by Anne Cimon
Myra Paperny's fourth novel,The Greenies, is a valuable addition to the literature that concerns the Holocaust. Paperny is the award-winning author of The Wooden People, and most recently, Nightmare Mountain.
The Greenies, titled after the name used for those who were "green" to Canada, or foreigners, is a fictional narrative based on Paperny's research and interviews with survivors of the Holocaust who were sent to foster homes across Canada through the Canadian Jewish War Orphans Project. The author sets the story of her two main characters, Danny, who lived through the Buchenwald Concentration Camp, and Lilli, a survivor of Auschwitz, in Vancouver in 1948, soon after the end of the war.
Canada proved to be one of the few countries to open its doors to over a thousand of these homeless teenaged children, who were eager to emigrate and escape Europe, where they had suffered tragic losses under the Nazi regime.
The story of The Greenies is ably developed in a traditional style, with a lot of dialogue. It begins as Danny and Lilli travel with a group of other orphans across the Atlantic, to Montreal, and then Vancouver, where they settle in their respective foster homes.
From the beginning, the question in the reader's mind, and the main characters' hearts, is how will they adapt to any kind of normal life in Canada after seeing family members being murdered, and being subjected to starvation and slave labour? And what will their foster families be like?
Paperny skillfully shows how Danny and Lilli experience the normal adolescent conflicts with authority, their foster parents and teachers. Their emotional states are intensified by their concentration camp experiences, which makes them more rebellious but also more vulnerable. Lilli, the most memorable Greenie, has a thick accent and is ridiculed in school. She eventually retaliates against an insensitive teacher. Marilyn, who is what Lilli aspires to be, a "real Canadian" girl, befriends Lilli and shields her from the bullies at school.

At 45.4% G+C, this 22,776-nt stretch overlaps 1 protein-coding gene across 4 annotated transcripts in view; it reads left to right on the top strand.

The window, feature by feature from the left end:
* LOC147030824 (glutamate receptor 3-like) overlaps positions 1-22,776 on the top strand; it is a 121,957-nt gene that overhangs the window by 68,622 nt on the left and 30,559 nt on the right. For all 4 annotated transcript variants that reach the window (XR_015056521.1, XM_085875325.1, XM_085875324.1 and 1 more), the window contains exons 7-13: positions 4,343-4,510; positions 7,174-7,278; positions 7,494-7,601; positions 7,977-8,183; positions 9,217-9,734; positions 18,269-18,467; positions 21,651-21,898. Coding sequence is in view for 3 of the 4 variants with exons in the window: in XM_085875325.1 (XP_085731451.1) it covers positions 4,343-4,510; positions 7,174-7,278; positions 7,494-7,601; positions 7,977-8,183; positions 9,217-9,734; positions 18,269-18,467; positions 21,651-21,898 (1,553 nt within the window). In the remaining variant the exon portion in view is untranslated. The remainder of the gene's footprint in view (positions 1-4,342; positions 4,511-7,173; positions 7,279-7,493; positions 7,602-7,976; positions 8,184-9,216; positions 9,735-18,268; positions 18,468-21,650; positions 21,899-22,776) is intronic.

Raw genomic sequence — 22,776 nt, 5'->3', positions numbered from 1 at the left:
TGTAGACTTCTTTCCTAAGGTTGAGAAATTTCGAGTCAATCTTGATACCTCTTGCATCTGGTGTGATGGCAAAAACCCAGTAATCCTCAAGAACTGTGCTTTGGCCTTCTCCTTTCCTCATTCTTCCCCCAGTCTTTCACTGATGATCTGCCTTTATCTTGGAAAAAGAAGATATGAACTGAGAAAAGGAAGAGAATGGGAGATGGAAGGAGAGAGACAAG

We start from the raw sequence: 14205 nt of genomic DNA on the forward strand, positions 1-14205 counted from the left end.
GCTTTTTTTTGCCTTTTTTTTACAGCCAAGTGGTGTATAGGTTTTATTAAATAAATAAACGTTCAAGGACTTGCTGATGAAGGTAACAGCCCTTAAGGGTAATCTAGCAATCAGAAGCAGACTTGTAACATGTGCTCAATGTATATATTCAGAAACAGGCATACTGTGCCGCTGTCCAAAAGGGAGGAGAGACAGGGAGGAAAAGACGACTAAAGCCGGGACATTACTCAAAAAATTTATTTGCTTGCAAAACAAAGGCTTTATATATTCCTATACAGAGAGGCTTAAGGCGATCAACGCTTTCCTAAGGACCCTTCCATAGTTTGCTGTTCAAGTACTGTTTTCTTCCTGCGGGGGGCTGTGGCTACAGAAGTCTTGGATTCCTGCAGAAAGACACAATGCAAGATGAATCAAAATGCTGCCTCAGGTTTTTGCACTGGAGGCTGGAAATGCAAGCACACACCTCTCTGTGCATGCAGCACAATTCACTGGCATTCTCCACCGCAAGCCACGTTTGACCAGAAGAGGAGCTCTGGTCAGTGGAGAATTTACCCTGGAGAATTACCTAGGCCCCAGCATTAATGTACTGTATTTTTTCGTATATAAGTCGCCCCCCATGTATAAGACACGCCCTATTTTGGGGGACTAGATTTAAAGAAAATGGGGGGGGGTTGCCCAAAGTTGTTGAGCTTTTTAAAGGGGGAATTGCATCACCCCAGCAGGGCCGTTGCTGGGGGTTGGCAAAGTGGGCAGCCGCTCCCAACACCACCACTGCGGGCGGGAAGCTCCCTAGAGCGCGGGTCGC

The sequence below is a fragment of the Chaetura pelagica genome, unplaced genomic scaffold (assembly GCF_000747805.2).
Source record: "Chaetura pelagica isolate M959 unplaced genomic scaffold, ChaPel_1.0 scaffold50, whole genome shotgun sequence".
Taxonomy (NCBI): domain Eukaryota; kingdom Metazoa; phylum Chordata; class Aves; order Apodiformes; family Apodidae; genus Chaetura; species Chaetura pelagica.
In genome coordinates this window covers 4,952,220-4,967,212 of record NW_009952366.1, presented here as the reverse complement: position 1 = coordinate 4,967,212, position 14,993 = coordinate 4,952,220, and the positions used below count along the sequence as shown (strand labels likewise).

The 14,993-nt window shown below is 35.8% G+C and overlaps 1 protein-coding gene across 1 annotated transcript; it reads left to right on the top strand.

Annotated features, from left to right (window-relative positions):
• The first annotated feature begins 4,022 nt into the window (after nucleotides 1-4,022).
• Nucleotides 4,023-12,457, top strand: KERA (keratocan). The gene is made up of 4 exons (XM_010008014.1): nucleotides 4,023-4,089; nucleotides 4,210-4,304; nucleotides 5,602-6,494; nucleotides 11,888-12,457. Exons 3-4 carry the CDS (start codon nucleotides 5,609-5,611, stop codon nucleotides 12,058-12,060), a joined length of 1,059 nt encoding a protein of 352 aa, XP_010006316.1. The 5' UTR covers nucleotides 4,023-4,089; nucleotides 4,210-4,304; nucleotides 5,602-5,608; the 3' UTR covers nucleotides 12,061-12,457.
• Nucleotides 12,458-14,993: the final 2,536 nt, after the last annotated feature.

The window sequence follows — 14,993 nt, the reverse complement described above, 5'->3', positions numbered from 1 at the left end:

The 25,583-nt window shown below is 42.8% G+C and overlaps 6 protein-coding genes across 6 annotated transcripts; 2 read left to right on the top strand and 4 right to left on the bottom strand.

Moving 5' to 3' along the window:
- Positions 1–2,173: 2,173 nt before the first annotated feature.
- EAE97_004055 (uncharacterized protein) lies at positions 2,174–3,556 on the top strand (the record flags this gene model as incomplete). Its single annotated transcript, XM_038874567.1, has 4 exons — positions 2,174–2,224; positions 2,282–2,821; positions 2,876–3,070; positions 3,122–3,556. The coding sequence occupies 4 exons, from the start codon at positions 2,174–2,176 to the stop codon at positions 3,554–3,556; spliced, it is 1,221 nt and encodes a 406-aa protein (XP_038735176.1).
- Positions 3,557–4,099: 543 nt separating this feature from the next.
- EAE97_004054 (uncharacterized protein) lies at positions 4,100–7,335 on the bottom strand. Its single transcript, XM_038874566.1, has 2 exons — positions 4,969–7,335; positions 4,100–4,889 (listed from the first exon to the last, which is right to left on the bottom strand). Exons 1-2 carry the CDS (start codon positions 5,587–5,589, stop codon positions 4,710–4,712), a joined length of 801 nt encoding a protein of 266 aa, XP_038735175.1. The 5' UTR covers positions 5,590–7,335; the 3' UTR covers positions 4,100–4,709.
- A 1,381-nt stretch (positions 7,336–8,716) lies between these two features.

Lilli discovers that her frankness about her traumatic experiences is not welcomed by her foster mother, Mrs. Chandler, who believes it is best to sweep her troubled past under the carpet. But this makes Lilli unhappy, though her material needs are well met.
Danny, the other main character, gladly accepts work at the Empire Furniture store, where he is trained for bookkeeping by a sympathetic Mr. Block. Danny also finds it hard to fit in; he discovers that dating Canadian girls isn't easy as they judge him too serious, not easy-going enough.
Paperny brings post-war Vancouver to life through strong details of dress and mores. The climax of The Greenies, revolves around the disappearance of Max, one of the most psychologically fragile orphans. Paperny doesn't sensationalize the story, and teens and adults will find The Greenies easy to read, and instructive about what Canada did for child survivors of the Holocaust. As for Danny and Lilli, their story has a happy ending.